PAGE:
Celebration party for Jasmine's Rhodes Scholar Interview

Jasmine was selected as one of ten students to interview for the Rhodes Scholar. Only two students from this interview will be chosen. Jasmine applied for the Rhodes to study law in the UK. The Staben House, which is a transitional housing facility that serves homeless women and children in Lake County has given Jasmine the honor to celebrate her interview in the very house that became her home away from home. Jasmine founded the Staben Theatre in her Senior year at High School and visited the women and children there every month. Together the families and Jasmine worked on crafts, watched animated videos and enjoyed snacks. Throughout the years Jasmine has remained in contact with the residents from Staben House. Please join us to celebrate Jasmine's accomplishments and to support her work as an advocate for justice on Sunday, November 20, 2011 from 1:00p.m. to 4:00p.m. Jasmine asks that you donate toiletries or canned goods to the Staben House in lieu of gifts. The relationships and experience that Jasmine built at Staben House is her gift.

Please RSVP to attend or send a card with your donation in the mail to the attention of Staben House, C/O Jasmine at 3000 W. Grand Avenue, Waukegan, Il 60085

Jasmine's Personal Statement

When I was eleven-years-old a trusted family member insisted that my cousin and I drink alcohol. After he coerced us into drinking several glasses of hard liquor he attacked us. In 2003, he was convicted and sentenced to seven-and-a-half-years in prison. I was frustrated with the sentence because it seemed too lenient for his repugnant disregard of my physical and emotional well-being.

In 2008, I helped establish Mothers On a Mission to Stop Violence (MOMSV). I used my position as MOMSVs’ director of public policy to be the spokesperson for Jasmine’s Law. I proposed Jasmine’s Law to include alcohol as an aggravating factor in sex felony cases. In addition to meeting with legislators, I participated in a public service announcement, presented my testimony and policy at a public forum and received media exposure in our local news papers and news station. Through my commitment to protect future victims, Jasmine’s Law unanimously passed both Houses of the Illinois General Assembly and became effective January 1, 2011. Jasmine’s Law doubles the sentencing guidelines for sexual offenders who violate minors under eighteen while the victim was under the influence of alcohol. Had Jasmine’s law been in place when I was attacked, my offender would have faced a minimum sentence of twelve years and a maximum of sixty years.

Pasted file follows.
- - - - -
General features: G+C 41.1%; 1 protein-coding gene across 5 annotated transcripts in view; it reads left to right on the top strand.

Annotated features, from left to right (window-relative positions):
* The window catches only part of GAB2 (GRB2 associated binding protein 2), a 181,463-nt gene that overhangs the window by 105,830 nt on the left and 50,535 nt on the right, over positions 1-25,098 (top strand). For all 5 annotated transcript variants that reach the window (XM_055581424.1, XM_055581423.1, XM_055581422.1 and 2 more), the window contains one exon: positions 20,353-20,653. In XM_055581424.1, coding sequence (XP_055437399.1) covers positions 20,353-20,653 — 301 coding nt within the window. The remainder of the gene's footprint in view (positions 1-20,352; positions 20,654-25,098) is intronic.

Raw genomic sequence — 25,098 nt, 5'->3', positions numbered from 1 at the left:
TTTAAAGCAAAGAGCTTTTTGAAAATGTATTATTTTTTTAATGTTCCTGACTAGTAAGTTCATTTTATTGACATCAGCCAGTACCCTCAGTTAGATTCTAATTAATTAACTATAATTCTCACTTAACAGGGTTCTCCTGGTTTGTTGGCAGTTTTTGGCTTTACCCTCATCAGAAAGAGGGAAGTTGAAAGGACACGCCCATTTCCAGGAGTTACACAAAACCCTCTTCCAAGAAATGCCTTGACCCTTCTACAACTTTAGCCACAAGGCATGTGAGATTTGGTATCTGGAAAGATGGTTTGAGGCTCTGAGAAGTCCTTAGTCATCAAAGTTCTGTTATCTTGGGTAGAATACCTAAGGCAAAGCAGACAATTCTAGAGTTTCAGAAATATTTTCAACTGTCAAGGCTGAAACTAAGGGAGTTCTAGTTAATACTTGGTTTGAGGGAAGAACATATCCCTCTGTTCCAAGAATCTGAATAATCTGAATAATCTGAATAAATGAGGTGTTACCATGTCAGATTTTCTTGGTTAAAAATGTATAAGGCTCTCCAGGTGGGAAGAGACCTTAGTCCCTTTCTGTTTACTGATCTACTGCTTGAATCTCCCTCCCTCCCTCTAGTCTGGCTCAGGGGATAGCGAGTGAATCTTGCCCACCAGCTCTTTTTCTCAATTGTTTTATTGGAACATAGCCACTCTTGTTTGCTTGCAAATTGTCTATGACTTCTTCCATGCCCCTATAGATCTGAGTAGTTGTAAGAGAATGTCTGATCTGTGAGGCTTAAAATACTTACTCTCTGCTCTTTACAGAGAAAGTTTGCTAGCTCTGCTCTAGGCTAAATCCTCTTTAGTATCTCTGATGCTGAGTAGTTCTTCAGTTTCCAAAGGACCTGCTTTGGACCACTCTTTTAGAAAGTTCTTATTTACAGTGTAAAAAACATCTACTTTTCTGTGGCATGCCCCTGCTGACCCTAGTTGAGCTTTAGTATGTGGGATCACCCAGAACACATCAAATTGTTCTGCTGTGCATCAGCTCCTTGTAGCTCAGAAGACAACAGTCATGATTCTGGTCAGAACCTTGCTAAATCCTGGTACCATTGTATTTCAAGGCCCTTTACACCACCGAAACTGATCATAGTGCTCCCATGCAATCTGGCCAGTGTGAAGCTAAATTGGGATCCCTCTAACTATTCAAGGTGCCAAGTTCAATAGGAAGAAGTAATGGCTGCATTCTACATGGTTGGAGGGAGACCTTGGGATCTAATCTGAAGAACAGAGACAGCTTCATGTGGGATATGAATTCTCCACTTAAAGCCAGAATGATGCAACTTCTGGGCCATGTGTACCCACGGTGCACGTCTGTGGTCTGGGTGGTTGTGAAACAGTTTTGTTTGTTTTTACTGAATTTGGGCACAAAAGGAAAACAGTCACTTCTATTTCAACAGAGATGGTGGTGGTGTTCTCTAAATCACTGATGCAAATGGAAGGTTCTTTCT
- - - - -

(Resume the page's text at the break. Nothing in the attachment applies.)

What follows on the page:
After the passage of Jasmine’s Law, I worked to improve the treatment of crime victims throughout the criminal justice process and proposed the Survivor Rights Act, which passed in the Illinois House of Representatives unanimously in 2011 and awaits passage in the State Senate. Additionally, I filed a Federal Complaint against the Lake County State’s Attorney’s Office, claiming that I was never informed of my rights throughout the criminal justice system, including the right to give a victim impact statement. I initiated the Survivor Rights Act and the Federal Complaint to change existing Illinois law under Section 8.1 (d) of the Illinois Crime Victims’ Bill of Rights Act and 120/9 of the Rights of Crime Victims and Witnesses Act, which currently does not grant a crime victim appellate relief or a cause of action for damages or attorney’s fees. Should the Honorable judge declare those provisions unconstitutional, then my Federal Complaint will be the first case to make crime victims’ rights enforceable in the State of Illinois and afford crime victims the guarantee of our Fourteenth Amendment right to due process and equal protection of the laws.